Whistler Blackcomb recently announced that the resort seen more skiers in the first part of the season than it ever has to date. That fact might have as much to do with economic forces as forces of nature: the strength of the U.S. dollar is making Canadian ski trips relative bargains compared to most years. And resorts and tourism agencies are making sure everyone knows it.
The U.S. dollar started surging last summer as the Canadian dollar took a dive. That difference has meant a winter where one U.S. dollar was at one point worth nearly 1.5 Canadian dollars, effectively giving a 50 percent discount to vacationers who acted fast. That rate has now fallen to about 1.34 Canadian dollars, but when you're talking about lift tickets, food and lodging, traveling up north can still be a discount for many American skiers and riders.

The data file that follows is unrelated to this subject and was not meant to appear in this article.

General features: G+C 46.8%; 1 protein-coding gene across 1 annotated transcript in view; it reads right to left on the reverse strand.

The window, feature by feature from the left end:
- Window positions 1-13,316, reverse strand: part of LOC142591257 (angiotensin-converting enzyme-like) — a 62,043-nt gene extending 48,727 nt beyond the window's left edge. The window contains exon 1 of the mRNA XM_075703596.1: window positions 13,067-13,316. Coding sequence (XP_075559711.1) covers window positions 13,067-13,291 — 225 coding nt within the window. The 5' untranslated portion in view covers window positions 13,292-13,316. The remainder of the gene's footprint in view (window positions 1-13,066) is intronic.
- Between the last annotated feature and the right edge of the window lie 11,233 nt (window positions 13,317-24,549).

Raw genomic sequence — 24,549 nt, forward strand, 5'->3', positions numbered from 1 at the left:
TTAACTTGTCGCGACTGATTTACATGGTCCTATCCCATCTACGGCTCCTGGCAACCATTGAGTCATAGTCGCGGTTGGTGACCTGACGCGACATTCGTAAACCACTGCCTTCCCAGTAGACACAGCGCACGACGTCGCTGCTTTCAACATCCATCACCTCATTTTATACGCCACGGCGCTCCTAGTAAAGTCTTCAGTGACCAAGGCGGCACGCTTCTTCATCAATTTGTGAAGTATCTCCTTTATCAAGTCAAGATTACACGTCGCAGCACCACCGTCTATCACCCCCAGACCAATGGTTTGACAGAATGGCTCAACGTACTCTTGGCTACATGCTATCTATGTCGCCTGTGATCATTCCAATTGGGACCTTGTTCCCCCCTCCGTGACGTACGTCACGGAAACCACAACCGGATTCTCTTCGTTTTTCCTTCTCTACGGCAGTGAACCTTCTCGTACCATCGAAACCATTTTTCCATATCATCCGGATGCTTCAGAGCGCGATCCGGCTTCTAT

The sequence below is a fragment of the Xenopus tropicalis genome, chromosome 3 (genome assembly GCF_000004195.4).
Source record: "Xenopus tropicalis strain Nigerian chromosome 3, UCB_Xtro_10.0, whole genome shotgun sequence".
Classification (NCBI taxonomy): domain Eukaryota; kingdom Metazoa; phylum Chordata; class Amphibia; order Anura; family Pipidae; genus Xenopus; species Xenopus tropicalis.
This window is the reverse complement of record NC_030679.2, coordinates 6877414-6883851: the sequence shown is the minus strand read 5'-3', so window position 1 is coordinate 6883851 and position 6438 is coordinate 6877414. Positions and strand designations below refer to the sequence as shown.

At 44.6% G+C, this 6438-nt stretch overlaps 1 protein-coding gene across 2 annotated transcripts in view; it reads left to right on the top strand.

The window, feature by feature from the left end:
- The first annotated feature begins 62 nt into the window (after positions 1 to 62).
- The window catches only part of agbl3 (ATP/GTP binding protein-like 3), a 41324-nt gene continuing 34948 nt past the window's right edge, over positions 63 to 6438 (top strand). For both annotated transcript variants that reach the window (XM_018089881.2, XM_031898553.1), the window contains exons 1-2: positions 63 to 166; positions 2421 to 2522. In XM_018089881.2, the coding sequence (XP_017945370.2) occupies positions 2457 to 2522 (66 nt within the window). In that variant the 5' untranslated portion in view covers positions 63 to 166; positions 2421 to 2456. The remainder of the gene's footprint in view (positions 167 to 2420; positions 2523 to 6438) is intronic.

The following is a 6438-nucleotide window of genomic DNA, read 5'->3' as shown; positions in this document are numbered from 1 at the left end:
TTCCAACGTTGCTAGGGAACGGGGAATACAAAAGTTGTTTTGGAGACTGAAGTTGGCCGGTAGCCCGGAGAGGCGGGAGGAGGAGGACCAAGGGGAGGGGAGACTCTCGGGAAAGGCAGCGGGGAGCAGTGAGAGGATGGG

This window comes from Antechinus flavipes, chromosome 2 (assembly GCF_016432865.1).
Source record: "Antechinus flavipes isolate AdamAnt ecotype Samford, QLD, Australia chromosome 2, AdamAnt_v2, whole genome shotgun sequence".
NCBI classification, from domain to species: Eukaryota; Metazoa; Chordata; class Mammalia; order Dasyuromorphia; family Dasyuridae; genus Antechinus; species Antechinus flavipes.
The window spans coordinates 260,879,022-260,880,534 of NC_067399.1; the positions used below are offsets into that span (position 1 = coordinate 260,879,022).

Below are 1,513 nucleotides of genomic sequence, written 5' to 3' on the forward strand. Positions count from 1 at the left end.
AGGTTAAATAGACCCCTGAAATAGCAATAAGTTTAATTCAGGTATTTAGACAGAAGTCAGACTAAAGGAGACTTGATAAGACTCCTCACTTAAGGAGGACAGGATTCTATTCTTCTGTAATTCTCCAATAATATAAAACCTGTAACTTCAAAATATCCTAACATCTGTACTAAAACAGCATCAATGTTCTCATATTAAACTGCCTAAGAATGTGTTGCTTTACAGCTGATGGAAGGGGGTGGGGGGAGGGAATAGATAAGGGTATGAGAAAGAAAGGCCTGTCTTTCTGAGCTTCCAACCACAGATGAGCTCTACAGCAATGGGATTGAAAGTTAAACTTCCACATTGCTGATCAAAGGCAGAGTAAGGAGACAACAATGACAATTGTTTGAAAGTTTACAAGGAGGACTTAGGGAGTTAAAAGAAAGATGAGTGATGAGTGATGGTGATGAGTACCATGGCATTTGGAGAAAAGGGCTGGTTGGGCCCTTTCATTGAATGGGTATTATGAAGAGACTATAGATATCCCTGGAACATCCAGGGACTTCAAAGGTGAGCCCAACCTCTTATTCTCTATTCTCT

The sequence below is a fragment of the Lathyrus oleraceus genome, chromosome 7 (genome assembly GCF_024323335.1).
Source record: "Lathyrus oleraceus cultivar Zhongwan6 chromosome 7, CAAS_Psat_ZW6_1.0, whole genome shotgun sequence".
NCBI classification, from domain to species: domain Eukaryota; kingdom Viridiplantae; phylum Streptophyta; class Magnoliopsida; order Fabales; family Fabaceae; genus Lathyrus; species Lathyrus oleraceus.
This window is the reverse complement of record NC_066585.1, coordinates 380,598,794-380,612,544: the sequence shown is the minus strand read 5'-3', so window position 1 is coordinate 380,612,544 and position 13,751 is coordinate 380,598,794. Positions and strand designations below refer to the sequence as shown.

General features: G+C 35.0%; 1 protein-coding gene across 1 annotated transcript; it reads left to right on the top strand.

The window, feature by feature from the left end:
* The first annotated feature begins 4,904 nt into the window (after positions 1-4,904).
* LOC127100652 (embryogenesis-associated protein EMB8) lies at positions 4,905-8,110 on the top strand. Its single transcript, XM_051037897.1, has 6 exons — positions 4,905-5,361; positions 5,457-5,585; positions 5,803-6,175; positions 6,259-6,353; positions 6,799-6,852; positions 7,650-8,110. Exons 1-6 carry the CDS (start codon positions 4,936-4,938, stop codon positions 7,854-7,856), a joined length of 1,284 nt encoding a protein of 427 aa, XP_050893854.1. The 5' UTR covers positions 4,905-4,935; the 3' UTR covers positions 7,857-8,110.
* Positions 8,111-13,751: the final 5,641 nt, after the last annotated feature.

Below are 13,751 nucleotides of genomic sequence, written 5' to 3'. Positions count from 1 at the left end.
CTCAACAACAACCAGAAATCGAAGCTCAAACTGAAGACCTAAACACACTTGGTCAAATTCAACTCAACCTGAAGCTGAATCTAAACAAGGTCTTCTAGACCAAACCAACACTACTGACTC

Whether it's Revelstoke, Golden or Banff, plenty of Canadian tourism hotspots are benefitting from the currency imbalance, even if a weak "loonie" is cause for concern across Canada's other economic sectors.
For American skiers who still haven't made their reservations, however, they might want to act sooner than later. The divergence between the two currencies has closed since January, and while only months ago there were warnings of an even weaker loonie, analysts are now starting to predict the end of the Canadian dollar's slide.
Who's to say which side of the currency debate will prove correct by summer. But that really doesn't matter for skiers looking to get in discounted powder laps now.
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